December 6, 2017
I don’t quite understand why babies and toddlers are vaccinated against hepatitis B. The only risk of infection is through blood or sexual intercourse?
Furthermore, I would be interested in why you vaccinate the 6-fold vaccination 4 times? Why is there no protection after vaccination?
Thank you very much.
A hepatitis B infection is contagious weeks before the onset of the disease and can be passed on to others without being noticed. Chronically infected people who show little or no symptoms can also transmit the hepatitis B virus. Even the smallest amounts of infectious blood that get into skin injuries or on the mucous membrane are sufficient for infection. The hepatitis B virus can also be transmitted through lacrimal fluid, saliva, sperm, vaginal secretions, menstrual blood and colostrum (previous milk). The hepatitis B virus can also survive outside the body for at least 7 days and cause an infection if it gets into damaged skin or on the mucous membranes of an unprotected person, for example when using nail scissors or toothbrushes.
A transmission is therefore not only possible through sexual contact. In the family or in day-care centers, contagion can occur through the contact of infected body fluids with mucous membranes or through minor injuries or otherwise damaged skin. A transmission is also conceivable if hygiene is inadequate in health facilities or, for example, when piercing ears.
Hepatitis B is rare in infancy. However, infants and young children are particularly at risk for chronic forms, which is up to 90 percent. As a result of chronic hepatitis B, liver cirrhosis or liver cancer can develop.
The STIKO Standing Vaccination Committee therefore recommends vaccination against hepatitis B to all infants and young children. For children of mothers with chronic hepatitis B or with unknown hepatitis B status, vaccination immediately after birth is strongly recommended (rki.de/…/FAQ-Liste_HepB_Impfen.html).
When using a six-fold vaccine, STIKO recommends one vaccination at the age of 2, 3 and 4 months and a further vaccination at the age of 11 to 14 months in order to provide protection as early as possible against diphtheria, tetanus, whooping cough (pertussis), polio ( Poliomyelitis), hib (Haemophilus influenzae type b) and hepatitis B. If a single hepatitis B vaccine is used, the dose can be omitted at the age of 3 months, i.e. 3 doses of vaccine are sufficient.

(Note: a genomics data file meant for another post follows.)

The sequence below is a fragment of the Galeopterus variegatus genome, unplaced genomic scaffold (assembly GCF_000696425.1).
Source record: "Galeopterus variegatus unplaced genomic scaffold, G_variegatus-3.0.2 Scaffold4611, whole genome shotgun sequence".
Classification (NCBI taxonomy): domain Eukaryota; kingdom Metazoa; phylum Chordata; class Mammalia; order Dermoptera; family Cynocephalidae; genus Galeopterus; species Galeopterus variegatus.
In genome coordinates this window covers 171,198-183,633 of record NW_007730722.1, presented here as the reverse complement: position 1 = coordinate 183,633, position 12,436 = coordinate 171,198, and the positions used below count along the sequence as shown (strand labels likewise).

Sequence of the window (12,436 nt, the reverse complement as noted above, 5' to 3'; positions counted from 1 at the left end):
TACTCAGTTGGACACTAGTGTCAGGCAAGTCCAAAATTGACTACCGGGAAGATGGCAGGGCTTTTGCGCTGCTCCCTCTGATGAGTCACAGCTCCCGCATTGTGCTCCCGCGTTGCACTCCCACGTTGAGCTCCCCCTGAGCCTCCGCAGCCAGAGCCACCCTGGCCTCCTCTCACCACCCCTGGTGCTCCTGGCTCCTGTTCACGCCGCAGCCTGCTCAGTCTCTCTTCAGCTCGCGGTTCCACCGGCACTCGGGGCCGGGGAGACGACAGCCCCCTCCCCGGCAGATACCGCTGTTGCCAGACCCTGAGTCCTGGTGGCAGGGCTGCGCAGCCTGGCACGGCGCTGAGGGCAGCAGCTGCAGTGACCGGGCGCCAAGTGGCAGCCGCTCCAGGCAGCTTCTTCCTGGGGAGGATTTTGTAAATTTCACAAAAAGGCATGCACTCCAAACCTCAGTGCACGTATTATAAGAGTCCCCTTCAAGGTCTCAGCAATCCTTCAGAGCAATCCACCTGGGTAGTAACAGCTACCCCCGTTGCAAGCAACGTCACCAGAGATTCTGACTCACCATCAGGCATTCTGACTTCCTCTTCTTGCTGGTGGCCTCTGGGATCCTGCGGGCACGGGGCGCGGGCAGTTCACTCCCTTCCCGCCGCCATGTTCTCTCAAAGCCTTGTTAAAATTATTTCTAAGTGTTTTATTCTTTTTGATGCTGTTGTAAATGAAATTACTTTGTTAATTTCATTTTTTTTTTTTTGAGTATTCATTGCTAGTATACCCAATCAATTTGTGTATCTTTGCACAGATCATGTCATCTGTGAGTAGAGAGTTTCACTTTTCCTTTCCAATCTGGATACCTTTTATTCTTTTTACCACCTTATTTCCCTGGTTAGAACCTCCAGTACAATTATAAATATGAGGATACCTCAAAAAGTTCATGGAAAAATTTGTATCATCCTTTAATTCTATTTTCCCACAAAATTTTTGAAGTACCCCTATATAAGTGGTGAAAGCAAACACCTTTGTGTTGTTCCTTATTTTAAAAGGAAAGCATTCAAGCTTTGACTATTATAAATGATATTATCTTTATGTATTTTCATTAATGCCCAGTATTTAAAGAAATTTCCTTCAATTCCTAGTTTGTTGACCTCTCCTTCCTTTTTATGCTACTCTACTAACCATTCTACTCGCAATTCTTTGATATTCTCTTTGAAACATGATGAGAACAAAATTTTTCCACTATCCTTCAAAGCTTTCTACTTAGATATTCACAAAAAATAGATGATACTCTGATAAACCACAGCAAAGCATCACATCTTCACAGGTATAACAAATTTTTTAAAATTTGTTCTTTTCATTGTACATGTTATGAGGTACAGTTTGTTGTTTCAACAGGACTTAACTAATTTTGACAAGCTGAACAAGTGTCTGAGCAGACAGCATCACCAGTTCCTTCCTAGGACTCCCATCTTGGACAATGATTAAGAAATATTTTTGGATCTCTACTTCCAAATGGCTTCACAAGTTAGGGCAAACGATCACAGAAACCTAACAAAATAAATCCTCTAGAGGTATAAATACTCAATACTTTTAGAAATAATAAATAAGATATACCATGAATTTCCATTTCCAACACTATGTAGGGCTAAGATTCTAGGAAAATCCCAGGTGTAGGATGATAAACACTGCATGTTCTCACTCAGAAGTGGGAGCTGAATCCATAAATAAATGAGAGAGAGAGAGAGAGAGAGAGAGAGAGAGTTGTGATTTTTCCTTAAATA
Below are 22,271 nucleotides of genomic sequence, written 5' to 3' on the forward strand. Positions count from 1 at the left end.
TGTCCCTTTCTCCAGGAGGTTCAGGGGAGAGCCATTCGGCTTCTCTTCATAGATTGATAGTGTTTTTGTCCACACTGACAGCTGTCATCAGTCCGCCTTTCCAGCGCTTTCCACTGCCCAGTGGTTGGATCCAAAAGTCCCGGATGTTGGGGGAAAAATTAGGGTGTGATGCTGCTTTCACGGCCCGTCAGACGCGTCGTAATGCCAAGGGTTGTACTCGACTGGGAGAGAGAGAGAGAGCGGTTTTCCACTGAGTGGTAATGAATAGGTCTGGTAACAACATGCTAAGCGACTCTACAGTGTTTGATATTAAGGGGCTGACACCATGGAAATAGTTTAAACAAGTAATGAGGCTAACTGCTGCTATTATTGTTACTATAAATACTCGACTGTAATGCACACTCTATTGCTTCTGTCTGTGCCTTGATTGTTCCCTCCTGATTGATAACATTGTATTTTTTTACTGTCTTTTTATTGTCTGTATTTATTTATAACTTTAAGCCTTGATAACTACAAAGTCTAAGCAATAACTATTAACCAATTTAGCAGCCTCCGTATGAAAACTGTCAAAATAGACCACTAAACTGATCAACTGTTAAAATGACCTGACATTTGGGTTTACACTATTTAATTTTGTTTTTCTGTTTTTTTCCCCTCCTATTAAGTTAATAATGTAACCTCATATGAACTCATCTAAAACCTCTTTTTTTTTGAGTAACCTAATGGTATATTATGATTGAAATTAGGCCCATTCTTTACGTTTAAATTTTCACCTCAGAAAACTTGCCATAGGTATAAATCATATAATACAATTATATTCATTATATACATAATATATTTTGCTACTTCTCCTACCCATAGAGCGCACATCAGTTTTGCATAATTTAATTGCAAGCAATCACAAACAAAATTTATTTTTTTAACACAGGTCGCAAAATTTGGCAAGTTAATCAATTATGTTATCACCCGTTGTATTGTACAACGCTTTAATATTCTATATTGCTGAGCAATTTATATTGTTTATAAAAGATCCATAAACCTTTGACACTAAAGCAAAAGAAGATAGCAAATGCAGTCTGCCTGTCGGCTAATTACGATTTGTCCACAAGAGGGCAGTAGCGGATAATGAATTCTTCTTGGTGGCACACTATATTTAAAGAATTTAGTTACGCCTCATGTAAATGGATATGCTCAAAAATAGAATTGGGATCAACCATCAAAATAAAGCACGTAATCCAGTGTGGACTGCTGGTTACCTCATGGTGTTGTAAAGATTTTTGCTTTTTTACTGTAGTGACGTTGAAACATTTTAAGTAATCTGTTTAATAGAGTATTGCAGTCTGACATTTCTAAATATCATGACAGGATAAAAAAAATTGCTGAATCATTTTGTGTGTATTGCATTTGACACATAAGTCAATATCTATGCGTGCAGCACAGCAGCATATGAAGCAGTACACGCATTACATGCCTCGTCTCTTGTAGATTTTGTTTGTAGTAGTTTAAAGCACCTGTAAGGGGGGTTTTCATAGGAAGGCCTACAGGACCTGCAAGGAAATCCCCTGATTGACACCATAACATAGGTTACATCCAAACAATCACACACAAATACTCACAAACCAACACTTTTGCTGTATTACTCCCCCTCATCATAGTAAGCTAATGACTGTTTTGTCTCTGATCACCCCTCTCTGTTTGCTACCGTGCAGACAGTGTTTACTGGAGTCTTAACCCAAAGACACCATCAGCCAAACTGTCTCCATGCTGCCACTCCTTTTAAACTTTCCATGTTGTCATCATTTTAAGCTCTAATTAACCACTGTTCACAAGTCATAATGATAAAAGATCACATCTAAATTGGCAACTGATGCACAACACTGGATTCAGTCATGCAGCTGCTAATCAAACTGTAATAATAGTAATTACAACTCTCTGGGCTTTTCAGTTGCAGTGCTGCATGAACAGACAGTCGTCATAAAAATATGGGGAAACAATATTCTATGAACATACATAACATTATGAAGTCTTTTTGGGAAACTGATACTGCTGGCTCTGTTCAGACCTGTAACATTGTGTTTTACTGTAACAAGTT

Vaccinations "train" the immune system (further information at gesundheites-kind.de/…/). Some of the vaccinated already form pathogen-specific antibodies (antibodies) after the first six-fold vaccination. However, reliable and longer-lasting protection can only be expected after the completion of the basic immunization according to a time-controlled scheme.
According to the technical information for one of the approved six-fold vaccines, according to study data, after two vaccine doses, at least 84.3 percent of the vaccinated children developed antibodies against each of the vaccine antigens; after the complete vaccination series, the figure was around 98 percent.
Your pediatrician will advise you individually on the hepatitis B vaccination and other vaccinations.
Your healthy child team
Our expert advice from the Center for Pediatric and Adolescent Medicine at the University Medical Center Mainz answers your questions about vaccination protection for children.
Center for Pediatric and Adolescent Medicine, University Medicine Mainz
The content is aimed at people in Germany
When I reported on our notorious poor sleeper (16 months at the time) in October 2012 (see "Why Babies Don’t Sleep Through"), I was…
Main content A new law is supposed to make it difficult to get child benefits through forged documents. The Bundestag also decided that…
It can happen that the family fund rejects an application for child benefit or child allowance. Then those affected have the right,…
Infants and summer are two words that go well together. Nice weather offers the perfect outdoor opportunity for young children to have fun, many learn…